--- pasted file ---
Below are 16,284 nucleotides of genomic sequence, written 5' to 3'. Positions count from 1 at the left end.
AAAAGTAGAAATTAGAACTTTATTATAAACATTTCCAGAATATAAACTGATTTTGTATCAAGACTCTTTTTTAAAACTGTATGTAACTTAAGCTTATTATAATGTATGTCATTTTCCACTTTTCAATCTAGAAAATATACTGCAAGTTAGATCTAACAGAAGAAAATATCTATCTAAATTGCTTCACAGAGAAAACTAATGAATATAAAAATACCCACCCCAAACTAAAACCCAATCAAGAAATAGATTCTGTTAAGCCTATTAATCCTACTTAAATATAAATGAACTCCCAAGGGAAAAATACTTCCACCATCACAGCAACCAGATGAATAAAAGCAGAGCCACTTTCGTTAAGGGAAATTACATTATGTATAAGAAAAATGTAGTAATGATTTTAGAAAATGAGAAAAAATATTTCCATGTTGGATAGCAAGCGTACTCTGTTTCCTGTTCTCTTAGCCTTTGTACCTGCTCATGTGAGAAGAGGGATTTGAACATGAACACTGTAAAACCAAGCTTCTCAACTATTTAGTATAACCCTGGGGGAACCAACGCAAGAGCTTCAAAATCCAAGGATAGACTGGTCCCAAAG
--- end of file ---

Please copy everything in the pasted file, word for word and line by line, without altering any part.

Below are 16,284 nucleotides of genomic sequence, written 5' to 3'. Positions count from 1 at the left end.
AAAAGTAGAAATTAGAACTTTATTATAAACATTTCCAGAATATAAACTGATTTTGTATCAAGACTCTTTTTTAAAACTGTATGTAACTTAAGCTTATTATAATGTATGTCATTTTCCACTTTTCAATCTAGAAAATATACTGCAAGTTAGATCTAACAGAAGAAAATATCTATCTAAATTGCTTCACAGAGAAAACTAATGAATATAAAAATACCCACCCCAAACTAAAACCCAATCAAGAAATAGATTCTGTTAAGCCTATTAATCCTACTTAAATATAAATGAACTCCCAAGGGAAAAATACTTCCACCATCACAGCAACCAGATGAATAAAAGCAGAGCCACTTTCGTTAAGGGAAATTACATTATGTATAAGAAAAATGTAGTAATGATTTTAGAAAATGAGAAAAAATATTTCCATGTTGGATAGCAAGCGTACTCTGTTTCCTGTTCTCTTAGCCTTTGTACCTGCTCATGTGAGAAGAGGGATTTGAACATGAACACTGTAAAACCAAGCTTCTCAACTATTTAGTATAACCCTGGGGGAACCAACGCAAGAGCTTCAAAATCCAAGGATAGACTGGTCCCAAAG